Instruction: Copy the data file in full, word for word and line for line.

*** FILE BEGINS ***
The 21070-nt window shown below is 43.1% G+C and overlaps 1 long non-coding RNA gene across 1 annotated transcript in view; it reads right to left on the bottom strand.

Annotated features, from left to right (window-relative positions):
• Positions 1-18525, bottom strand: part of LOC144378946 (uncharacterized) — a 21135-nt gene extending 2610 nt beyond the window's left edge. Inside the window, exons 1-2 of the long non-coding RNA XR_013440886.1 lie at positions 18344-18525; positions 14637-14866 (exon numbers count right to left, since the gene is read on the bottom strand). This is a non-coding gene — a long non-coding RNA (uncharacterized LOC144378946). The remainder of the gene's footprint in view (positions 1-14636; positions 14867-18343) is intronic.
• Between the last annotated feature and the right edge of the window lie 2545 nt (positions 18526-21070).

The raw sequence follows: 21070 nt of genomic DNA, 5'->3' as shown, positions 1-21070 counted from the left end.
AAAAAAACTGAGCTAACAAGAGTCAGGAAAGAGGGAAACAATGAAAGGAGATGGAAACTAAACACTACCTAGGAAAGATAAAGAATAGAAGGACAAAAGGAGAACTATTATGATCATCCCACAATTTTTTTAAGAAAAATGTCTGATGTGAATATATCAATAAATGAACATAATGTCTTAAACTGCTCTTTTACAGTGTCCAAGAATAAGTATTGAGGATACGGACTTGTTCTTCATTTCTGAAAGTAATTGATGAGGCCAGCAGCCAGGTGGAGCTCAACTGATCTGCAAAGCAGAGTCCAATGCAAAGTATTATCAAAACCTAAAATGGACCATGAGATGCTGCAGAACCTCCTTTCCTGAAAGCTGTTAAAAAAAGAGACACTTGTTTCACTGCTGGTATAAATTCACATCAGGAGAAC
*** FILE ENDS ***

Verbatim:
The 21070-nt window shown below is 43.1% G+C and overlaps 1 long non-coding RNA gene across 1 annotated transcript in view; it reads right to left on the bottom strand.

Annotated features, from left to right (window-relative positions):
• Positions 1-18525, bottom strand: part of LOC144378946 (uncharacterized) — a 21135-nt gene extending 2610 nt beyond the window's left edge. Inside the window, exons 1-2 of the long non-coding RNA XR_013440886.1 lie at positions 18344-18525; positions 14637-14866 (exon numbers count right to left, since the gene is read on the bottom strand). This is a non-coding gene — a long non-coding RNA (uncharacterized LOC144378946). The remainder of the gene's footprint in view (positions 1-14636; positions 14867-18343) is intronic.
• Between the last annotated feature and the right edge of the window lie 2545 nt (positions 18526-21070).

The raw sequence follows: 21070 nt of genomic DNA, 5'->3' as shown, positions 1-21070 counted from the left end.
AAAAAAACTGAGCTAACAAGAGTCAGGAAAGAGGGAAACAATGAAAGGAGATGGAAACTAAACACTACCTAGGAAAGATAAAGAATAGAAGGACAAAAGGAGAACTATTATGATCATCCCACAATTTTTTTAAGAAAAATGTCTGATGTGAATATATCAATAAATGAACATAATGTCTTAAACTGCTCTTTTACAGTGTCCAAGAATAAGTATTGAGGATACGGACTTGTTCTTCATTTCTGAAAGTAATTGATGAGGCCAGCAGCCAGGTGGAGCTCAACTGATCTGCAAAGCAGAGTCCAATGCAAAGTATTATCAAAACCTAAAATGGACCATGAGATGCTGCAGAACCTCCTTTCCTGAAAGCTGTTAAAAAAAGAGACACTTGTTTCACTGCTGGTATAAATTCACATCAGGAGAAC